Lectures by Kay O'Halloran and Donald Favareau

Dear friends in semiotics,

Please join us at the next meeting in the Juri Lotman and Jakob von Uexküll lectures series on December 20 at 2.15 pm in Jakobi 2-336.

The presenters are Kay O'Halloran (University of Liverpool) and Donald Favareau (Singapore State University).

Hope to meet you all!

 

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Juri Lotman Lectures ja Jakob von Uexküll Lectures plakat

Kay O'Halloran: Cultural Semiotics: Challenges and Opportunities

In this talk, I explore the role of cultural semiotics today. Specifically, I examine the challenges arising from the power, knowledge, and wealth generated from semiotic data by the large technology companies. I will examine the recent developments in digital technology and AI, with a view to understanding the functions of the current digital ecosystem and the semiosphere which results. This includes discussion of how semiotic data is collected and analysed topredict and control human behaviour, resulting in the “unauthorised privatization of the division of learning in society today” (Zuboff, 2019: 192). As Zuboff further explains: “technology only contributes to shared prosperity when it is tamed by democratic rights, values, principles, and the laws that sustain them in our daily lives” (preface to Acemoglu & Johnson 2023).  Within this context, I examine the role of cultural semiotics in shaping the future.

 

References:

Acemoglu, D & Johnson, S. (2023). Power and Progress: Our Thousand-Year Struggle Over Technology and Prosperity. London: Basic Books.

O’Halloran, K. L. (2023). Meaning, Matter and Semiotics. Visual Communication, 22(1). Special Issue: 20 Years of Visual Communication, edited by Louise Ravelli, Janina Wildfeuer et al.

Zuboff, S. (2019). The Age of Surveillance Capitalism: The Fight for a Human Future at the New Frontier of Power. New York: Public Affairs.

 

 

Don Favareau: Biosemiotic General Intelligence 

After a brief period in which the early “machine learning” dream of eventually developing a human-like and even super-human-like, Artificial General Intelligence (AGI) was more or less put to rest, and subsumed by the development of more targeted and less ambitious computational and robotic technologies, with the global release of Generative Pre-Trained Transformer based software such as Chat GPT and DALL-E to the public “in 2023, everything changed” in the both the professional and in the public discourses surrounding Artificial Intelligence in general, and AGI in particular, as Audi Viidalepp reveals so cogently in her recent doctoral dissertation, The Expected AI as a Sociocultural Construct and its Impact on the Discourse on Technology (2023). 

As Viidalepp shows, such discourse “is saturated with reified metaphors [of anthropomorphism and technological determinism] which drive connotations and delimit understandings of technology in society” (2023: 13). Too, along with reviving ancient fears, hopes and debates on the role of “technology” in the lives of human beings, the current discourse surrounding these technologies once again makes salient the foundational biosemiotic question of “How are we to understand the nature of an ‘intelligent’ system per se?” Is it the result of algorithmic computation and stochastic probability functioning? The “imprinting of meaning” via the creation of embodied and enacted “functional circles” in an otherwise unlabeled world? Or the navigation of co-ordinates within a cultural (or even natural) matrix of possibility, actuality and lawfulness, as described by Peircean triadic sign logic?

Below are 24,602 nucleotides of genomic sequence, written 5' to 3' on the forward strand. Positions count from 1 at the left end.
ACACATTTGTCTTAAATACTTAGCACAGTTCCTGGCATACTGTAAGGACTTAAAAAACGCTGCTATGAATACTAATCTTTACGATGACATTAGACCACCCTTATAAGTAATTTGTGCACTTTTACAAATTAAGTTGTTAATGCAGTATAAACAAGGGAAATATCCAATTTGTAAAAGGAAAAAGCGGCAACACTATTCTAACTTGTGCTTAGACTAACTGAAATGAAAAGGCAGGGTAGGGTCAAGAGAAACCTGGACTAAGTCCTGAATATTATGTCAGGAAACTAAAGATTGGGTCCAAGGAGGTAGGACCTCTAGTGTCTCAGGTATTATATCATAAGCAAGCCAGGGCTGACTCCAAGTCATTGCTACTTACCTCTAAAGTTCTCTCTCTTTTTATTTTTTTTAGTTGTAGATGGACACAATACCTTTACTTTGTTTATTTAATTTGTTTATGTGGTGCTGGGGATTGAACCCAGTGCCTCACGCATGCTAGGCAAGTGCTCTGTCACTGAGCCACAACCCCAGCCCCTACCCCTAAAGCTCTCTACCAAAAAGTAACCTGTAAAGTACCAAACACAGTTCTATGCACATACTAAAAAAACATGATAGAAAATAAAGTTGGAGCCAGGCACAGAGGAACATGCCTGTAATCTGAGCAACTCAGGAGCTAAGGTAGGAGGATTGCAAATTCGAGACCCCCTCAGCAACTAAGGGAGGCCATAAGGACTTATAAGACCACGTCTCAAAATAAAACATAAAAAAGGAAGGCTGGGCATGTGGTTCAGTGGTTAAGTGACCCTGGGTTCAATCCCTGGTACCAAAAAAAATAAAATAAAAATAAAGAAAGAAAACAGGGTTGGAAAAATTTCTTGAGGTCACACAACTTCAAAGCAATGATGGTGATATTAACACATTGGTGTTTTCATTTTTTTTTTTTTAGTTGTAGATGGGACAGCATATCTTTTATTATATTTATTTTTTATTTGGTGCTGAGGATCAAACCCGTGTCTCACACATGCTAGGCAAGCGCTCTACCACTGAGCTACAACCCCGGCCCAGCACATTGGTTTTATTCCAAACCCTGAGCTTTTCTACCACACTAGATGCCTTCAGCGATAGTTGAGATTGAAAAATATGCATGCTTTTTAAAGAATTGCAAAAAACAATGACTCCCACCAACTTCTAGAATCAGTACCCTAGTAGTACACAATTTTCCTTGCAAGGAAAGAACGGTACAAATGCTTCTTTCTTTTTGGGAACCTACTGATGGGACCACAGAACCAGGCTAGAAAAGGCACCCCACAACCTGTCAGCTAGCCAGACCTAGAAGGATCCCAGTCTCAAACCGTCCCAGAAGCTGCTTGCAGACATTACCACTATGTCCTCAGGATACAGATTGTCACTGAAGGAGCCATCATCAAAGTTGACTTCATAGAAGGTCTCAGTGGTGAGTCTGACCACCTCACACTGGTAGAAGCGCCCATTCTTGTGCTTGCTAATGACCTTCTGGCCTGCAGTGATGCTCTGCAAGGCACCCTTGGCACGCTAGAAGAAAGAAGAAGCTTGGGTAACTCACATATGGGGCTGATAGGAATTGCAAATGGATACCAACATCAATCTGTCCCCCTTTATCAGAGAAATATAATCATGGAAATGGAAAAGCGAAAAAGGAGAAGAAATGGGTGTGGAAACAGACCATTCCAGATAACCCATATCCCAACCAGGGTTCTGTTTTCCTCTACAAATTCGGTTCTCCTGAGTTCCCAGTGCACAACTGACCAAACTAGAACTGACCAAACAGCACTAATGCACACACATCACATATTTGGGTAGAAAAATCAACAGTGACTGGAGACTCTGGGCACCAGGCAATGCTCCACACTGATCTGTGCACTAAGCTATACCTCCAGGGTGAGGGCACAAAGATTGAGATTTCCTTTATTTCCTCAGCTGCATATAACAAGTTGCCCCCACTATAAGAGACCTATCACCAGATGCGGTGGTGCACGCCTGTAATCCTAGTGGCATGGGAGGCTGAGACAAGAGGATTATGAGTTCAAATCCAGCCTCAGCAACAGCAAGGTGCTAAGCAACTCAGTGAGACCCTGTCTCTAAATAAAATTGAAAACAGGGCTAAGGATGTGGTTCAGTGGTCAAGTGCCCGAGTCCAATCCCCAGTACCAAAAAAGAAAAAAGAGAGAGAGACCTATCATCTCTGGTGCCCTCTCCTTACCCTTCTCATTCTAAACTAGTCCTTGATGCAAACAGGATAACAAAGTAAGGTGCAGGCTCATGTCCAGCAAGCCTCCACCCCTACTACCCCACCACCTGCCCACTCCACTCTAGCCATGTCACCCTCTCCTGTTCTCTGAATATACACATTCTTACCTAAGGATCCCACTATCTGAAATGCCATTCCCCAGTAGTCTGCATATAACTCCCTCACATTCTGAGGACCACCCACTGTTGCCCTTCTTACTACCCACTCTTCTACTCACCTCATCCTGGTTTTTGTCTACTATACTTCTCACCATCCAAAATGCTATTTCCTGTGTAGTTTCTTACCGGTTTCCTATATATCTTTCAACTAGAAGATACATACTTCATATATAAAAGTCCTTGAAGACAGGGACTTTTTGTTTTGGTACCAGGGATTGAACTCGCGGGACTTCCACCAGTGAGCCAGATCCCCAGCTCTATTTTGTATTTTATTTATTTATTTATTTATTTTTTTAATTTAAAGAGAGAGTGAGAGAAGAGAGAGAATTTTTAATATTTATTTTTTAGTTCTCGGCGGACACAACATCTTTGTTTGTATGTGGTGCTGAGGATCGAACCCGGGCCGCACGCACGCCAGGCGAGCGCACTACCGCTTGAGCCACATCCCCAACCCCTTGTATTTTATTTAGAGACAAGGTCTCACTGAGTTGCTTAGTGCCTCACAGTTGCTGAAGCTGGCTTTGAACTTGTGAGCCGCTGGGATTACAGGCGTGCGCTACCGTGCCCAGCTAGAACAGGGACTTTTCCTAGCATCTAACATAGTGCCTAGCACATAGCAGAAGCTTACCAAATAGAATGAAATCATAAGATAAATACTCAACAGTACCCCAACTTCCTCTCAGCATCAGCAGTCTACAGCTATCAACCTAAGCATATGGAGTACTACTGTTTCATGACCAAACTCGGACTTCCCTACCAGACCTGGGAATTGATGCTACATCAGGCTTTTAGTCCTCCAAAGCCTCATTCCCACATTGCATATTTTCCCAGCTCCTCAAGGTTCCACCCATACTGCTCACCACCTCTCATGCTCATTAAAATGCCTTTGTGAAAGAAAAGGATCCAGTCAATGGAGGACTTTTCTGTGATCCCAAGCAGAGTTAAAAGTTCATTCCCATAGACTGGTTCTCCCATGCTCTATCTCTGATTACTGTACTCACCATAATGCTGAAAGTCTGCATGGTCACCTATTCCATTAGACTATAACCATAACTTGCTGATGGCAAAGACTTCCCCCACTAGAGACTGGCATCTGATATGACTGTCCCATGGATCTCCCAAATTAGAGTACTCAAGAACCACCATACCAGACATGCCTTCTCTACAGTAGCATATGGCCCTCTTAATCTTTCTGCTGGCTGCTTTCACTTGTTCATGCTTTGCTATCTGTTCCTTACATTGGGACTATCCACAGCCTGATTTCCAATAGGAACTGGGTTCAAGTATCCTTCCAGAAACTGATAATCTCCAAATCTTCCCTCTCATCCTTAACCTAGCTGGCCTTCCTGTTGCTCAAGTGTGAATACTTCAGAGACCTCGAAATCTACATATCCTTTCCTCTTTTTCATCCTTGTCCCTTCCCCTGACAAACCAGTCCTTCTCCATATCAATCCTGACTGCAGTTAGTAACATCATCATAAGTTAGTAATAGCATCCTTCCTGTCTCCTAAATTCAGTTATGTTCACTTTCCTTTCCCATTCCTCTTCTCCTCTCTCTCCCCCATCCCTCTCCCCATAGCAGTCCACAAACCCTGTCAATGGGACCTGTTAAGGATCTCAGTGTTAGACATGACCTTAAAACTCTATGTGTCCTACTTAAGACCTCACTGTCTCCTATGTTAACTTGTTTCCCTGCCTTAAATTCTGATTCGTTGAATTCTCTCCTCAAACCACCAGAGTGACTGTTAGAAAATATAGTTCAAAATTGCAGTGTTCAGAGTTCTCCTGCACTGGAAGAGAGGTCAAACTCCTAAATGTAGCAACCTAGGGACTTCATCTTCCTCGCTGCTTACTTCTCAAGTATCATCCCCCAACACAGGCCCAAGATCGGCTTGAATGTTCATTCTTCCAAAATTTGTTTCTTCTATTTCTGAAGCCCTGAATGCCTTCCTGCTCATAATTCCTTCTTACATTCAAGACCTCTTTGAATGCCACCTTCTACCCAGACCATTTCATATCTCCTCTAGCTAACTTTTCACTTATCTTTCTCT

Such questions have always been, and remain, at the heart of the biosemiotic research agenda, and in this talk, I will take the opportunity to reflect a bit on the implications that a serious consideration of the biosemiotic perspective on organismic intelligence might bring to the current discourse surrounding the possibilities and perils of AI and AGI, as they are currently conceived. 

 

References

Favareau, Donald and Kull, Kalevi (in press). Conceptualizing the Role of Signs and Meanings in the Biosphere: Historical and Contemporary Perspectives. Pathways to the Origin and Evolution of Meanings in the Universe. Sharov. A., Gordon, R., Mikhailovsky, G. and Seckbach, J. (Eds). Austin: Scrivner.

Peirce, Charles Sanders. (1857-1914[1931-1935; 1958]). Collected Papers of Charles Sanders Peirce, Volumes 1-8. Harvard University Press, Cambridge, MA. 

Uexküll, Jakob von. (1926 [1928]). Theoretical Biology. D.L. Mackinnon (trans). Kegan Paul, London.

Viidalepp, Auli. (2023). The Expected AI as a Sociocultural Construct and its Impact on the Discourse on Technology. Tartu: Tartu University Press. 

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